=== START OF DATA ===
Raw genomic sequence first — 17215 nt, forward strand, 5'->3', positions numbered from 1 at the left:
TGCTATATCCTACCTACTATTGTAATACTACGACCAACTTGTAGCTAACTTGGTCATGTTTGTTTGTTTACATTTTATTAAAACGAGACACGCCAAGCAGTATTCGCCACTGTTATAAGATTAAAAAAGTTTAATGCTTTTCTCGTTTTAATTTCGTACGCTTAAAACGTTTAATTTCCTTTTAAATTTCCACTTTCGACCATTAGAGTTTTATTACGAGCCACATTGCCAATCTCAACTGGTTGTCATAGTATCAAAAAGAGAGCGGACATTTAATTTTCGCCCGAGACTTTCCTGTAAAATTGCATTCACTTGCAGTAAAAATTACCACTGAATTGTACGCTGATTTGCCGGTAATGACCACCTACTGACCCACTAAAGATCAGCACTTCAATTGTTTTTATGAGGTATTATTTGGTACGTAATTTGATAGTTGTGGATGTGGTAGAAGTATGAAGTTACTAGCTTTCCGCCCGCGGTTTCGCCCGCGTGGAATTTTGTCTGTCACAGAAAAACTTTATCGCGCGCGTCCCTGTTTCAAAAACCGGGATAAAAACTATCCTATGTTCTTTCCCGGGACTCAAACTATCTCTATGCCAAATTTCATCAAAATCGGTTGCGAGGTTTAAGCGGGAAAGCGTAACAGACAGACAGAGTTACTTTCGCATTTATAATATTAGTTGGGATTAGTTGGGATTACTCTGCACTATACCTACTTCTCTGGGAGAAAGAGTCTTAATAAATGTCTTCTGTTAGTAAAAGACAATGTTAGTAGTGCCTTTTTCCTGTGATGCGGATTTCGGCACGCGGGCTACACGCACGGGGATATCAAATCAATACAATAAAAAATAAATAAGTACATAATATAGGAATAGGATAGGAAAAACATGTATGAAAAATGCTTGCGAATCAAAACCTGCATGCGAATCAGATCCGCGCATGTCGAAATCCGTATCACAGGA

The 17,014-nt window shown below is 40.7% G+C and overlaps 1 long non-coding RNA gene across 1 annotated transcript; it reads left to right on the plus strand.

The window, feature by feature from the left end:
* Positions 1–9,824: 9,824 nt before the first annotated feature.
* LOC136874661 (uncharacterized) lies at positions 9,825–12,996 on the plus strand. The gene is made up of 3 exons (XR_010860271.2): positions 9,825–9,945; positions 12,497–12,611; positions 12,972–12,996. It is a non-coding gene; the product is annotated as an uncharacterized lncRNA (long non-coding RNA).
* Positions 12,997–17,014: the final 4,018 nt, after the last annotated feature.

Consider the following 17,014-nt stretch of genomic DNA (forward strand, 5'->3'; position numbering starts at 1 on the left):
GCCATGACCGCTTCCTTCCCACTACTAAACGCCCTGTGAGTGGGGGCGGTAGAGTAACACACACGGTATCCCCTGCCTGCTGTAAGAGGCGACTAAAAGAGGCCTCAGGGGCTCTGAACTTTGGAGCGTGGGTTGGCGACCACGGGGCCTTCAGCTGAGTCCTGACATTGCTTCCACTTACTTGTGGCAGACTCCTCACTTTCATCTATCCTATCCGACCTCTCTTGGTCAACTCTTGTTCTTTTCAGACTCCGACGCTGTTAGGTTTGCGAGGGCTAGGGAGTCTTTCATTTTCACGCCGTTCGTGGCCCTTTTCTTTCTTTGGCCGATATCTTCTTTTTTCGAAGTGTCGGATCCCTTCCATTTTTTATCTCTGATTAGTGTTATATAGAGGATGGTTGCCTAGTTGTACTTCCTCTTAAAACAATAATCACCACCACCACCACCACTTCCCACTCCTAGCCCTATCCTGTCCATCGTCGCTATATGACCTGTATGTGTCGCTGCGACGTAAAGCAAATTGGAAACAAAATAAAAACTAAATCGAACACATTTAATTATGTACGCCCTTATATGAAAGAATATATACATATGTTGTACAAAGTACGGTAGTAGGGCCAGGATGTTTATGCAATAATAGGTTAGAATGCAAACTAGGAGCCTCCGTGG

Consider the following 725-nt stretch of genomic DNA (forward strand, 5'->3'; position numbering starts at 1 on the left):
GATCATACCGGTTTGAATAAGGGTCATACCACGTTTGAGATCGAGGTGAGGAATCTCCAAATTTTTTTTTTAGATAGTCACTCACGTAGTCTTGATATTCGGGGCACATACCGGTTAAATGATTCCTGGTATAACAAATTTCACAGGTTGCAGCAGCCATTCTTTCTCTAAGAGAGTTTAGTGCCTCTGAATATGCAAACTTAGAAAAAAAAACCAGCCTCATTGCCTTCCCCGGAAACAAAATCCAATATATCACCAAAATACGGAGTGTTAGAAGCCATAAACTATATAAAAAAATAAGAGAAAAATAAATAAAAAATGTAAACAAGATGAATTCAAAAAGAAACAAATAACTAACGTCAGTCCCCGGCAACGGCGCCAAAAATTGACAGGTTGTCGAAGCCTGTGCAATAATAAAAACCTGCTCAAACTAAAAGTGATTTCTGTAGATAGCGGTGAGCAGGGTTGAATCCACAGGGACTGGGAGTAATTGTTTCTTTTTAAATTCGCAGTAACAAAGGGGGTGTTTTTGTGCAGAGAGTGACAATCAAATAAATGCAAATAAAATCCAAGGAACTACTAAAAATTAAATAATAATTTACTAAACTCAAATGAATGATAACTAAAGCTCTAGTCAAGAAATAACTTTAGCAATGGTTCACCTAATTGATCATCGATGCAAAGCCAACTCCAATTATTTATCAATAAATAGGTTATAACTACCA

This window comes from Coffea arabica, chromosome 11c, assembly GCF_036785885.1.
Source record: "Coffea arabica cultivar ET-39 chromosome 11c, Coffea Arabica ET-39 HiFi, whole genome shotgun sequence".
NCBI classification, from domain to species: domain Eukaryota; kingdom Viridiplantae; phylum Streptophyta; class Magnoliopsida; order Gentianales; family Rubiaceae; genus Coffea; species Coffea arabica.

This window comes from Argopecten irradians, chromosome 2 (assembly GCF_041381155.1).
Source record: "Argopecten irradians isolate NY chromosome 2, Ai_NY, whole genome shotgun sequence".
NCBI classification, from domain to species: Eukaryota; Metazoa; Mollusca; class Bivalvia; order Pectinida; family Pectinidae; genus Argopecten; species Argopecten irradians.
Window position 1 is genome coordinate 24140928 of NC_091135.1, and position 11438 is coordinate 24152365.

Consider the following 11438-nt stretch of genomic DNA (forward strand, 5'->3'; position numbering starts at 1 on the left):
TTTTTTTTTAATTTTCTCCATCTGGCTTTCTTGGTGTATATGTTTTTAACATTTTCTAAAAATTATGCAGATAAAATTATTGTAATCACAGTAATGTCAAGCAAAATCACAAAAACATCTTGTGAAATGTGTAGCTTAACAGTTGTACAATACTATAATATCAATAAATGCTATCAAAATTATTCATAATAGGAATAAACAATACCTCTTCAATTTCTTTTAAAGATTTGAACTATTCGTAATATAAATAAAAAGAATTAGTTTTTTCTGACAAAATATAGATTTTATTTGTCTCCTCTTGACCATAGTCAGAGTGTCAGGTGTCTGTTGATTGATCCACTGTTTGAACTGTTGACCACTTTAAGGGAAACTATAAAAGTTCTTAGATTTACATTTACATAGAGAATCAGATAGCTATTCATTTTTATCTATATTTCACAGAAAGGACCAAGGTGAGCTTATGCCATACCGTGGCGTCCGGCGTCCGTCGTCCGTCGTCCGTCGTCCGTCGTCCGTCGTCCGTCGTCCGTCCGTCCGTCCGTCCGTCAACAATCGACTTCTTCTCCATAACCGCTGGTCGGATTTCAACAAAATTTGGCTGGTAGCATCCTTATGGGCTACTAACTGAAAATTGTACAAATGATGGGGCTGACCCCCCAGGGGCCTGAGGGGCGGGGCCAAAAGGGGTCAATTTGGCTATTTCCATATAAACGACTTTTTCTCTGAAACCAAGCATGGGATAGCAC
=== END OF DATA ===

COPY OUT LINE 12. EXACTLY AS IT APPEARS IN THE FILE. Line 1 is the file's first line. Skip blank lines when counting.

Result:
This window comes from Coffea arabica, chromosome 11c, assembly GCF_036785885.1.